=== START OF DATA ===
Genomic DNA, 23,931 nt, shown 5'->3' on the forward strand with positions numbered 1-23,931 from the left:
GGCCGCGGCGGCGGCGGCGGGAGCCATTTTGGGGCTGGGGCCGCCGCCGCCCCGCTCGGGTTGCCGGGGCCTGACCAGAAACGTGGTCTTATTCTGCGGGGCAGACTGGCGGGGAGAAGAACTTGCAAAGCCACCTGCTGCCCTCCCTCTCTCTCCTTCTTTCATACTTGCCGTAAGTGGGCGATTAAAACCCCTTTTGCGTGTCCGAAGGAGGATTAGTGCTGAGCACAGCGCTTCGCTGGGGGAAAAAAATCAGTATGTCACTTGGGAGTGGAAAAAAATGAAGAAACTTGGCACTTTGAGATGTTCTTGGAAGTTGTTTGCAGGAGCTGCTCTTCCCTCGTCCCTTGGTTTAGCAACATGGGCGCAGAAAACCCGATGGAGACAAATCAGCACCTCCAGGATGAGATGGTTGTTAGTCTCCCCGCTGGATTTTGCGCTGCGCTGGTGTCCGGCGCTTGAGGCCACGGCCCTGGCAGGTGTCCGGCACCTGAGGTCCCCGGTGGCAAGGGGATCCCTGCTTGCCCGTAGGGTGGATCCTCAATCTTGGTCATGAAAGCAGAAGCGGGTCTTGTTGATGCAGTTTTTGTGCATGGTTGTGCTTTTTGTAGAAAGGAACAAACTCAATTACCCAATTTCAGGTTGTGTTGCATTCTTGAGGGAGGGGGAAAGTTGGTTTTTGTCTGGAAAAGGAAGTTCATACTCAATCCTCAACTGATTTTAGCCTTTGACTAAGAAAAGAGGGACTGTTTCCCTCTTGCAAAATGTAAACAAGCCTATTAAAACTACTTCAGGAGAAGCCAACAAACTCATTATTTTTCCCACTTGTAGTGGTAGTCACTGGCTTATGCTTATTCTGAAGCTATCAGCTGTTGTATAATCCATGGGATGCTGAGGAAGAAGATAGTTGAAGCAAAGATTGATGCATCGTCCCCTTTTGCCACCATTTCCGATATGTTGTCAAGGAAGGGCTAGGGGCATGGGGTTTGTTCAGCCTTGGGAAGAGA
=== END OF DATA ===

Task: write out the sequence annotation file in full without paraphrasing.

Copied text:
Genomic DNA, 23,931 nt, shown 5'->3' on the forward strand with positions numbered 1-23,931 from the left:
GGCCGCGGCGGCGGCGGCGGGAGCCATTTTGGGGCTGGGGCCGCCGCCGCCCCGCTCGGGTTGCCGGGGCCTGACCAGAAACGTGGTCTTATTCTGCGGGGCAGACTGGCGGGGAGAAGAACTTGCAAAGCCACCTGCTGCCCTCCCTCTCTCTCCTTCTTTCATACTTGCCGTAAGTGGGCGATTAAAACCCCTTTTGCGTGTCCGAAGGAGGATTAGTGCTGAGCACAGCGCTTCGCTGGGGGAAAAAAATCAGTATGTCACTTGGGAGTGGAAAAAAATGAAGAAACTTGGCACTTTGAGATGTTCTTGGAAGTTGTTTGCAGGAGCTGCTCTTCCCTCGTCCCTTGGTTTAGCAACATGGGCGCAGAAAACCCGATGGAGACAAATCAGCACCTCCAGGATGAGATGGTTGTTAGTCTCCCCGCTGGATTTTGCGCTGCGCTGGTGTCCGGCGCTTGAGGCCACGGCCCTGGCAGGTGTCCGGCACCTGAGGTCCCCGGTGGCAAGGGGATCCCTGCTTGCCCGTAGGGTGGATCCTCAATCTTGGTCATGAAAGCAGAAGCGGGTCTTGTTGATGCAGTTTTTGTGCATGGTTGTGCTTTTTGTAGAAAGGAACAAACTCAATTACCCAATTTCAGGTTGTGTTGCATTCTTGAGGGAGGGGGAAAGTTGGTTTTTGTCTGGAAAAGGAAGTTCATACTCAATCCTCAACTGATTTTAGCCTTTGACTAAGAAAAGAGGGACTGTTTCCCTCTTGCAAAATGTAAACAAGCCTATTAAAACTACTTCAGGAGAAGCCAACAAACTCATTATTTTTCCCACTTGTAGTGGTAGTCACTGGCTTATGCTTATTCTGAAGCTATCAGCTGTTGTATAATCCATGGGATGCTGAGGAAGAAGATAGTTGAAGCAAAGATTGATGCATCGTCCCCTTTTGCCACCATTTCCGATATGTTGTCAAGGAAGGGCTAGGGGCATGGGGTTTGTTCAGCCTTGGGAAGAGA